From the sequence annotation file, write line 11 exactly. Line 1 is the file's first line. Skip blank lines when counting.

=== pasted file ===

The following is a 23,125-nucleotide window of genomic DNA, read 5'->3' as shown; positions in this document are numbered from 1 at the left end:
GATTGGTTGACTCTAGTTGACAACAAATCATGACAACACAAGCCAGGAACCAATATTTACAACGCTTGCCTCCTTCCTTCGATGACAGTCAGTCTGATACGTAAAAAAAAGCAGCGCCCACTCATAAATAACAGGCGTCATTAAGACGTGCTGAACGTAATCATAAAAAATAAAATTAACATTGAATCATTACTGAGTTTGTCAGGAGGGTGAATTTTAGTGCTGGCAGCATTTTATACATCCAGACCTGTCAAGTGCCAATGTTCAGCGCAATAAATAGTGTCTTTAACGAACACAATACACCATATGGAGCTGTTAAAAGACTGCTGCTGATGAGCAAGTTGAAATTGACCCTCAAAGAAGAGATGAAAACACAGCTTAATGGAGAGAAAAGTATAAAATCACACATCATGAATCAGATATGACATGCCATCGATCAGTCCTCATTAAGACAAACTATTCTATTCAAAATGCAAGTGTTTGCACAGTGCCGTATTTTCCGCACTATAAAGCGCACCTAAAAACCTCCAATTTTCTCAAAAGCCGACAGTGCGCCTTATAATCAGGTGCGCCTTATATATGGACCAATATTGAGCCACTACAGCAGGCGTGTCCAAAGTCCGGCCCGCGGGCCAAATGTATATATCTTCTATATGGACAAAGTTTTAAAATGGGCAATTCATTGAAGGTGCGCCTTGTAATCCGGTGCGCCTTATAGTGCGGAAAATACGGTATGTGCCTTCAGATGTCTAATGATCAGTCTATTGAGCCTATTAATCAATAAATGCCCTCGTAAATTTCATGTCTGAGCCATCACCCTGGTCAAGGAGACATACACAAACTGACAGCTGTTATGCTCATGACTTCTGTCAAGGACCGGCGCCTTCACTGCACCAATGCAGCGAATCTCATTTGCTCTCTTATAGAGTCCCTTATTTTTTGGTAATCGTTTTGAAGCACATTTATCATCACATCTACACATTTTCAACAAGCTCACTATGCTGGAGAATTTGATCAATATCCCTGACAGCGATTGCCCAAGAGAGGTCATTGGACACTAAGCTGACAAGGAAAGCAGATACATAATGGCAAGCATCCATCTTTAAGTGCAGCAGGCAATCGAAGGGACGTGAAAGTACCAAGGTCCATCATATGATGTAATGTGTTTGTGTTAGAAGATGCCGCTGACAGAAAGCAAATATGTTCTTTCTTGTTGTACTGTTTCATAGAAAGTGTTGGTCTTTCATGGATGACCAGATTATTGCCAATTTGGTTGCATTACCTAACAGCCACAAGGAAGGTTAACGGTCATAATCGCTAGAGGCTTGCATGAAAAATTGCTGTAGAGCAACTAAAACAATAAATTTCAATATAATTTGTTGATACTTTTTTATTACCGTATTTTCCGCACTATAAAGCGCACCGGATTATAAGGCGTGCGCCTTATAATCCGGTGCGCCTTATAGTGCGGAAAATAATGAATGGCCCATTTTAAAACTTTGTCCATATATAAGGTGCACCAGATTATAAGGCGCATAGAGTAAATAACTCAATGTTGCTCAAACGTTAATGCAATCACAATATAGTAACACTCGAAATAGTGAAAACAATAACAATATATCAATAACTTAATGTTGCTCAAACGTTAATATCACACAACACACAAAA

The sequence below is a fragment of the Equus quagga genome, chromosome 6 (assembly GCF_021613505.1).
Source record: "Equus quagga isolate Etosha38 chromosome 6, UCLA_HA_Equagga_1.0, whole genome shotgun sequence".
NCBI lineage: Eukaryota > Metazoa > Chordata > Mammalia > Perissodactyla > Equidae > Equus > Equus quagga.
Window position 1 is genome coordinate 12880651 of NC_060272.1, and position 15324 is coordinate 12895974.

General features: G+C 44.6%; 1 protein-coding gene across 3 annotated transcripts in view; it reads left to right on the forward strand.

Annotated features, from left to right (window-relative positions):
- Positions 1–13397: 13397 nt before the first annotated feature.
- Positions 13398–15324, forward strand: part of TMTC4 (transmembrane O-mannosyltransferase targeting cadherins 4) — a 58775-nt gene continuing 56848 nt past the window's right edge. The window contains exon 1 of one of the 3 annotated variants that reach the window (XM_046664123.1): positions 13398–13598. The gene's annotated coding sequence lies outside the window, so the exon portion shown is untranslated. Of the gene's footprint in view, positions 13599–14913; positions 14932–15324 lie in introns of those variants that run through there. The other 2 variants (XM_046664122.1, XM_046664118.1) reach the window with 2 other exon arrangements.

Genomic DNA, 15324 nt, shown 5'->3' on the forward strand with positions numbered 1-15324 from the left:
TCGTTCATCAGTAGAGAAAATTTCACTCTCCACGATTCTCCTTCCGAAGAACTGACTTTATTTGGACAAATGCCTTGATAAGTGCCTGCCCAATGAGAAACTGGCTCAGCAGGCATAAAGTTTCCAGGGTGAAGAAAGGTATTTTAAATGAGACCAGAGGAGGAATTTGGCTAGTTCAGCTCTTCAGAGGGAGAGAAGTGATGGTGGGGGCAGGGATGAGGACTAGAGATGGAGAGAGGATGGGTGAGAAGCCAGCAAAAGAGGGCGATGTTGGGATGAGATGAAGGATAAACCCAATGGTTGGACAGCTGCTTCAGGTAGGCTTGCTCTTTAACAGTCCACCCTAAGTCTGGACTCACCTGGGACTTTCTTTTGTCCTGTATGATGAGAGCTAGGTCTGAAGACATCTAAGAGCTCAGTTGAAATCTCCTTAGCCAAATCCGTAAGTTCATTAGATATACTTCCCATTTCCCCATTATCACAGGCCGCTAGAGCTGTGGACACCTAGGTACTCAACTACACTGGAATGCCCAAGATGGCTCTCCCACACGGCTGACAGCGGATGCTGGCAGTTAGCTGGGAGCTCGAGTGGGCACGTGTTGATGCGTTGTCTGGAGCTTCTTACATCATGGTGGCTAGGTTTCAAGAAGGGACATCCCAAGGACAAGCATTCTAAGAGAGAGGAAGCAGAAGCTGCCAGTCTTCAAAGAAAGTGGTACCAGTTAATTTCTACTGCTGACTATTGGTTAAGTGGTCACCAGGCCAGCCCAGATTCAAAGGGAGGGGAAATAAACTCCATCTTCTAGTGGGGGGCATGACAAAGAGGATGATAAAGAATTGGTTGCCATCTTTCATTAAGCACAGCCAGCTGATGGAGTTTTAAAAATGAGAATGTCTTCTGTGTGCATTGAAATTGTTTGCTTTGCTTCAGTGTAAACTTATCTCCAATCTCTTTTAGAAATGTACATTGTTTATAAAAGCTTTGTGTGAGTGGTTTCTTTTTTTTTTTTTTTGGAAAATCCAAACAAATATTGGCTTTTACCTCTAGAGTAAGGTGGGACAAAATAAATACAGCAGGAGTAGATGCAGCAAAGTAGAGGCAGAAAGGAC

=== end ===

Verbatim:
Genomic DNA, 15324 nt, shown 5'->3' on the forward strand with positions numbered 1-15324 from the left: